Selected spectral observations were aerosol optical depth at 500nm, the Ångström exponent at different wavelength pairs, and the derived particle volume size distributions. Averages and standard deviations of AOD and AE were obtained from the observations for the period 2001–2005 along with those on the selected days when CJ1 and biomass burning occurred simultaneously.

The results presented here are consistent with published research. The selected days exhibit statistically significant increase in aerosol optical depth and Ångström exponent. The peak in volume size distribution in the fine mode moves towards larger concentrations and shifts slightly towards bigger diameters. Overall aerosol behaviour on days when AOD is greater than 0.15 is similar to that reported in other urban sites with urban/industrial and biomass-burning pollution. The analysis of the biomass-burning days clearly shows that higher values of AOD and Ångström exponent, together with negative Ångström exponent differences and dominant fine fraction, are linked to biomass-burning particle dispersion by long-range transport.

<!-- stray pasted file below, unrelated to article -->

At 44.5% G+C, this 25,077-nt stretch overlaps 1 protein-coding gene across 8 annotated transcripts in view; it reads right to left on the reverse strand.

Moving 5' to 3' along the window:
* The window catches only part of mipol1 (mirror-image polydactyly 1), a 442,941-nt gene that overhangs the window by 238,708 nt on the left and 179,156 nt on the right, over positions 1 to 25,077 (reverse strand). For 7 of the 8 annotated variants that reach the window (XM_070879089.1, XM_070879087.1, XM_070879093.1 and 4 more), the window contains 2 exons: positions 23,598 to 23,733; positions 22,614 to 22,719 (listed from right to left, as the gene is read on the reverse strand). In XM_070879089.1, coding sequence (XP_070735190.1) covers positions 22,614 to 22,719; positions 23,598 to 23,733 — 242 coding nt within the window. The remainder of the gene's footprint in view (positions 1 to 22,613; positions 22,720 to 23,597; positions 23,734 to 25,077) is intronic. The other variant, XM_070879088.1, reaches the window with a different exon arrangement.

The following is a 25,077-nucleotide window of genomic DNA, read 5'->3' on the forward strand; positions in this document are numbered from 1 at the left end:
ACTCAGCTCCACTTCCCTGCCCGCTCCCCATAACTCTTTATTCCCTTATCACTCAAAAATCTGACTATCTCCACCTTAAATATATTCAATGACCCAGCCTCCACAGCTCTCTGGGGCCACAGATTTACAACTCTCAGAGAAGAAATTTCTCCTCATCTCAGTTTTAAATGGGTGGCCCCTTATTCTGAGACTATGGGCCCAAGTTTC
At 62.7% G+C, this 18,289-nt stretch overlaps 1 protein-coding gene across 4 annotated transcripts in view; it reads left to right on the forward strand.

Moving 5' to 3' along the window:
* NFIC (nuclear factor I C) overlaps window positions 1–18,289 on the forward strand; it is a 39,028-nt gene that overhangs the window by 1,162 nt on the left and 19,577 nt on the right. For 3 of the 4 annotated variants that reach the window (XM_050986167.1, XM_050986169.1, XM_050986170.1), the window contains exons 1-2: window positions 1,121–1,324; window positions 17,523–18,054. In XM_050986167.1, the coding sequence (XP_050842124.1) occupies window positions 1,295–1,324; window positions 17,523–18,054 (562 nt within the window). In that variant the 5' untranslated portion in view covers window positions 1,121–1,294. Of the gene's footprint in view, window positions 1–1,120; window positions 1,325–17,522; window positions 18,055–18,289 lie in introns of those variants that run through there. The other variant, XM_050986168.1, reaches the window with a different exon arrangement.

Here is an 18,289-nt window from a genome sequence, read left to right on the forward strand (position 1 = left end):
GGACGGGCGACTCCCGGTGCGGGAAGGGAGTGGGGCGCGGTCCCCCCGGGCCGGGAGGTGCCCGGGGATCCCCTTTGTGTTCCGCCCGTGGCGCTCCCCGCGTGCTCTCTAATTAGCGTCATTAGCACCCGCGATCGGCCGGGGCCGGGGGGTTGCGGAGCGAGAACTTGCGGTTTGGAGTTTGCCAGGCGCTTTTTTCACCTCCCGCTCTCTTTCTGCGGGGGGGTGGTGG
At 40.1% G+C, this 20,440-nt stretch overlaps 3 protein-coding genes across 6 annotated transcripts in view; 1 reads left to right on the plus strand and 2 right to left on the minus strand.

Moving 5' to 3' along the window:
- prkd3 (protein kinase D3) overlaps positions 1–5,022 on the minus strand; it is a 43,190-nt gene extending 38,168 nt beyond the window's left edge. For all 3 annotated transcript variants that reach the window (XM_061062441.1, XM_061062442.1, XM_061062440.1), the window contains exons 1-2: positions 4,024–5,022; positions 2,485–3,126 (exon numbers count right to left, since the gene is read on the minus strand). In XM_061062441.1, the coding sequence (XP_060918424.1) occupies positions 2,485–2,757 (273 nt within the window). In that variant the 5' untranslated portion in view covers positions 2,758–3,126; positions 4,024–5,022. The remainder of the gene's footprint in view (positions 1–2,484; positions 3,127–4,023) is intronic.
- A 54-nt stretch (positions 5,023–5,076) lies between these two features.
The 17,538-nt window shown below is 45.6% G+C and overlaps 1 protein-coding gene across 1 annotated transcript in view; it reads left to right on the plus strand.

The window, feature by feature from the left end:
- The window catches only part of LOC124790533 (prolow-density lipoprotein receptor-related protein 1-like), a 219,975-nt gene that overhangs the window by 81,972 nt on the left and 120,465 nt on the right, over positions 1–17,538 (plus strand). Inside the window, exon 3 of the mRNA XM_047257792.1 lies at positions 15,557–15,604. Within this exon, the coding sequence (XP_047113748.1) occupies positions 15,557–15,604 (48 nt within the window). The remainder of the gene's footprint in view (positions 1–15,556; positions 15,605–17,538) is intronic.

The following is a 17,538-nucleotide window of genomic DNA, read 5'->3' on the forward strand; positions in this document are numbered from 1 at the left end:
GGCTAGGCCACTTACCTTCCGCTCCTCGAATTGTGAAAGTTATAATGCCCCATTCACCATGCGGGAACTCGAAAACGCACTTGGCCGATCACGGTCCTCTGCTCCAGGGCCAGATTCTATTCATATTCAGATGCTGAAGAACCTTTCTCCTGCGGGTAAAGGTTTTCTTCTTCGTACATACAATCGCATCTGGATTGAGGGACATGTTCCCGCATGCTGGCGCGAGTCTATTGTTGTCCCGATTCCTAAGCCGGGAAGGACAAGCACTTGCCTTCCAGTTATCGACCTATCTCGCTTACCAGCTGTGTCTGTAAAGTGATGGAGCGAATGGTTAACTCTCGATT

A trajectory cluster analysis was made to identify the CJ1 modes that most contribute to the long-range transport of biomass-burning aerosols. The cluster whose trajectories include air masses travelling along the jet core is the one displaying the greatest influence on aerosol spectral properties.

The results contribute to advance in the characterization of aerosol particles in Buenos Aires city and to the assessment of short and long-range impacts of air pollution. The role of regional flow as an agent connecting remote sources with the city was analysed, and the fingerprint of biomass-burning was shown. This study used common tools and methods to make comparisons possible of the results obtained herein with the published literature.